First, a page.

Southern Legitimacy Statement: I was born, reared, and educated in South Louisiana, the sixth generation of my family in the New Orleans area. When I was really little, my family used to watch Hee-Haw every weekend, and somehow I learned to sing like those heart-in-her-throat gals. I want to be Patty Griffin in my next life. Now there’s a poet worth her salt, by the truckful. Someday maybe I’ll burn it down like she does. Meantime, I keep running ink out of pens.
From When I Wrote As a Woman: Three Poems
the precipice moment
when I will after all invite you
into what I made yours
the day you accused me
of belonging to no one.
You’re throwing half of it away, she said.
I skinned it, sliced it, gutted the seeds.
The percussion of the blade split the naked
empty boats into crescents of lucent flesh.
Why do you throw so much away, she said.
I taught you better.
She would score them with the tines of a fork,
slice them into stained-glass rounds,
salt icy water, submerge them
while she set the table with her snowy linen,
her bony china, her sharp silver,
drain them, crisp them in the cold
while she turned bread into diamonds,
hearts, clubs, and spades with her shaped blades.
As ladies arrived in the living room,
I’d steal her heart-shaped crusts and unused
ends of cucumbers, allowing
myself one perfect slice for me,
hold it to light to see the seed mosaic,
place it on my tongue, a secular communion
to bite into, something to chew.
All those afternoons while bread and cucumbers
stoked their gaming and their gossip,
the shuttling hum of voices keeping score,
sherry glasses ringing random intervals
of chiming agreement,
I played Go Fish with the maid,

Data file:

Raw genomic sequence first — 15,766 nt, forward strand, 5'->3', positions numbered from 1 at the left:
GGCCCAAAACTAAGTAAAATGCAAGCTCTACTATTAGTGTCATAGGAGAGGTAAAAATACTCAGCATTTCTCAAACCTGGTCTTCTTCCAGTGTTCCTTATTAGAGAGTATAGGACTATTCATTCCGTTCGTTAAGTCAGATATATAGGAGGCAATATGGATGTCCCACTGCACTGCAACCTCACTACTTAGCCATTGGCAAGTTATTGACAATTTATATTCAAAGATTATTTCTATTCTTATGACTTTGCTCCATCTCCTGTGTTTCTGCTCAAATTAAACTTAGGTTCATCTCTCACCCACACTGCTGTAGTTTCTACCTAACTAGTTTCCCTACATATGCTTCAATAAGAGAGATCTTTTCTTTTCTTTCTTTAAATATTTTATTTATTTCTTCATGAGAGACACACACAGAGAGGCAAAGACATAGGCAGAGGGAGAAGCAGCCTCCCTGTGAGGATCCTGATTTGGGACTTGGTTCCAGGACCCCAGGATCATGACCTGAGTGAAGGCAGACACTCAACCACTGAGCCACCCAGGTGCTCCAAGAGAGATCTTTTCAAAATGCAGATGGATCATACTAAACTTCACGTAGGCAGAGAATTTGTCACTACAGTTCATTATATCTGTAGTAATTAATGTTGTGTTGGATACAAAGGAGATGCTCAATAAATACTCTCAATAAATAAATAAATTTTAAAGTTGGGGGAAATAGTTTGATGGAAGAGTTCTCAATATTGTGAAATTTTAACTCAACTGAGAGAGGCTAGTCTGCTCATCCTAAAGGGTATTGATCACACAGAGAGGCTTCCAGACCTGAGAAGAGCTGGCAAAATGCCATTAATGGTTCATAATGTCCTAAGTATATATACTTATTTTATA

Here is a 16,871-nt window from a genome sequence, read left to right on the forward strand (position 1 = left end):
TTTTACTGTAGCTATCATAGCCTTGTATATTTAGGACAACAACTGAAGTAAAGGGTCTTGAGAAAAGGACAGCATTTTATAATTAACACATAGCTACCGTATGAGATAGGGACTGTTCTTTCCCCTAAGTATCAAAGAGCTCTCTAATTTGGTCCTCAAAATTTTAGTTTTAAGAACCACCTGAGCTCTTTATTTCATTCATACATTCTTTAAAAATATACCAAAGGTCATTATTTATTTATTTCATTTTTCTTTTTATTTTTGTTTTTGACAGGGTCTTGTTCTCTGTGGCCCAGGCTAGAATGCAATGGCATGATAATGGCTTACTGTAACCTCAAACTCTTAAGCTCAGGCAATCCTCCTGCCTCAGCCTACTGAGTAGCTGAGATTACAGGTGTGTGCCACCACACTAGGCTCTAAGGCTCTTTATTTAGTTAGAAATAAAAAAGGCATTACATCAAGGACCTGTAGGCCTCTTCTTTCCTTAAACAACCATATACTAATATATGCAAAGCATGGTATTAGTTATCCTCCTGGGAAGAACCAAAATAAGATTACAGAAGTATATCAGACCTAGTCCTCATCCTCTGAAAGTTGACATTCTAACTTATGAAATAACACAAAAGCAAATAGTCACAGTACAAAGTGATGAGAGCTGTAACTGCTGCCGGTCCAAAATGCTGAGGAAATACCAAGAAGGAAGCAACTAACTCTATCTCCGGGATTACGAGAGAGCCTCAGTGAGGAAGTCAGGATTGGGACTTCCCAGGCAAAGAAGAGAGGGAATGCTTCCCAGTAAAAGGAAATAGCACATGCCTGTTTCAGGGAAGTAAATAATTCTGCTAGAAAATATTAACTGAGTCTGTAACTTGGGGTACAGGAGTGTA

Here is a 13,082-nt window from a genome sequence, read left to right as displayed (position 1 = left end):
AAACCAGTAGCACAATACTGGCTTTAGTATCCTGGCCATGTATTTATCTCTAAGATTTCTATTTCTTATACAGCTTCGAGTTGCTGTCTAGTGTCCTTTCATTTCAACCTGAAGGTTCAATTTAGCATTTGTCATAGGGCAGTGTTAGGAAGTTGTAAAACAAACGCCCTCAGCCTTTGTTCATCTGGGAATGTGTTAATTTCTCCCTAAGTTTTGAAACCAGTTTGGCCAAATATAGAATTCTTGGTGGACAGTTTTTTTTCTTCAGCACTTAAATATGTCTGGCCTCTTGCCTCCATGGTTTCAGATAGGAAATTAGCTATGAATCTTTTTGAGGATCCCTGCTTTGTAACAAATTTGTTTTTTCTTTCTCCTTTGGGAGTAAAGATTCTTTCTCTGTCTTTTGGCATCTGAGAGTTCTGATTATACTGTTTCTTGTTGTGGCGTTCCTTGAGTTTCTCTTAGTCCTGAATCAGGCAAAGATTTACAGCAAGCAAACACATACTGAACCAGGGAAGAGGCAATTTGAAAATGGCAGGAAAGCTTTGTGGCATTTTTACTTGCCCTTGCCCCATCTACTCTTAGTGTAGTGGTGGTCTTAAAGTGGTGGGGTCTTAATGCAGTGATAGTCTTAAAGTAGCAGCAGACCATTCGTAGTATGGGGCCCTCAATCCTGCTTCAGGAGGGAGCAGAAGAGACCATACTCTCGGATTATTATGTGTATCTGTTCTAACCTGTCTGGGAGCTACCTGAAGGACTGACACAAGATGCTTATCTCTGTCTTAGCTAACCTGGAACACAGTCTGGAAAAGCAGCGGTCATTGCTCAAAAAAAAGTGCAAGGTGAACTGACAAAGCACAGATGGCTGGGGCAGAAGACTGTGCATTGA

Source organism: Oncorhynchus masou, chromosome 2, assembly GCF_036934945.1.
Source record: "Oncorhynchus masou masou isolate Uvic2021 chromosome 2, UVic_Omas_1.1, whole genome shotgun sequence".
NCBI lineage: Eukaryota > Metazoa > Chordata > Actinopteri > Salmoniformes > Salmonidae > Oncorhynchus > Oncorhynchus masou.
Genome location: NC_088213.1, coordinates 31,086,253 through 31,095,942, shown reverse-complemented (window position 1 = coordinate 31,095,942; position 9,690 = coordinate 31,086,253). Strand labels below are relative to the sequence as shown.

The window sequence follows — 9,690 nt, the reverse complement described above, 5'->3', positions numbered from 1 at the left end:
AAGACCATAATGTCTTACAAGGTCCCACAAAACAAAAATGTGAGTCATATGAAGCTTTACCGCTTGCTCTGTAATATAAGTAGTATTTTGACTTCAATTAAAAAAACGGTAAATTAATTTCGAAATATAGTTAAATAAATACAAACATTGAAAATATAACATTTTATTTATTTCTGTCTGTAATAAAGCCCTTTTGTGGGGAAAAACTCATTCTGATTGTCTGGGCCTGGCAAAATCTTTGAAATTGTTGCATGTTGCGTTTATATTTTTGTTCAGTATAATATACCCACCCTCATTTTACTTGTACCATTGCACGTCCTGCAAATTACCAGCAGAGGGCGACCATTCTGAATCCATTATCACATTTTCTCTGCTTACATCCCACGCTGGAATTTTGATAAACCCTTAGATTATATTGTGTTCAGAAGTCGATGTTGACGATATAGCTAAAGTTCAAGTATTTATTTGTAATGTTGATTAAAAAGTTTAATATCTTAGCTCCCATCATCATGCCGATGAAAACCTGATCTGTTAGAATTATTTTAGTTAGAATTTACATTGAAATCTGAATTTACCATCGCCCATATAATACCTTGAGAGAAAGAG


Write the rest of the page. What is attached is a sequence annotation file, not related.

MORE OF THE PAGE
waiting for the brownies to be left over.
Mother’s voice would solo “I’m dummy this hand,”
and the bridge ladies’ hum would wax and wane,
dopple with the swing of the kitchen door.
Every orbit my mother made between those worlds
brought her back to me a little further out of reach.
When someone spilled her Dubonnet
on white cloth or lipsticked napkins,
Mother’s silent hand would snatch salt from the counter
quicker than the swinging door could rotoscope a glimpse of her.
Never mind. I didn’t need to see her salt
curing stains and seeds, or hear her explain
the science of homemaking and keeping snow
One day I fell, as little girls do,
stood at the swinging door between worlds,
held a hand tight against my swelling lips,
cursed the blood to hold its silence,
not bring its tide to her table,
stain the snow,
invoke the spell of salt.
Didn’t I show you how to soak the…
I cut out all the bitterness, Mamma.
Take, and eat.
Nasty Little Saint
I pray for you, novenas nine at nightfall,
matins in the morning, rosaries all day.
Counting mysteries on small skull beads
cannot save you from living on apples
and whitefish, sucking on sausages wrapped
in the guts of slaughtered lambs.
Sweet harlot, I would dress you in any velvet
you would wear, some heavy satin, brocaded
with gilt enough to stop the rays of mother-hating men
who eat you like a peach sliced into pieces
split along the furred cleft,
licking juice as you disappear.
Sober queen of cups, you pine for the wine
he used to serve in golden goblets.
Beached now, your throne’s atilt. Your hem
rots in the brine, a neap tide that will not quench your thirst.
Saint, harlot, queen,
I stand on mounds of oyster shells,
pearl-sided and razor-edged,
bow drawn on men who bruise
and feather you. I stand where you can see me,
wait for age to wither you, poised to catch
you, dolly, when you are tossed aside,
but you do not age.
The miracle of peaches renews you,
thin and young.
I rest my temple against the cool spruce of my bow,
hear the gut string hum soprano,
sympathetic to your sound.
I listen for the change into the alto range
of the voice of a woman
who will leave brine and adoration behind.
I keep my arrow sighted on the first fool.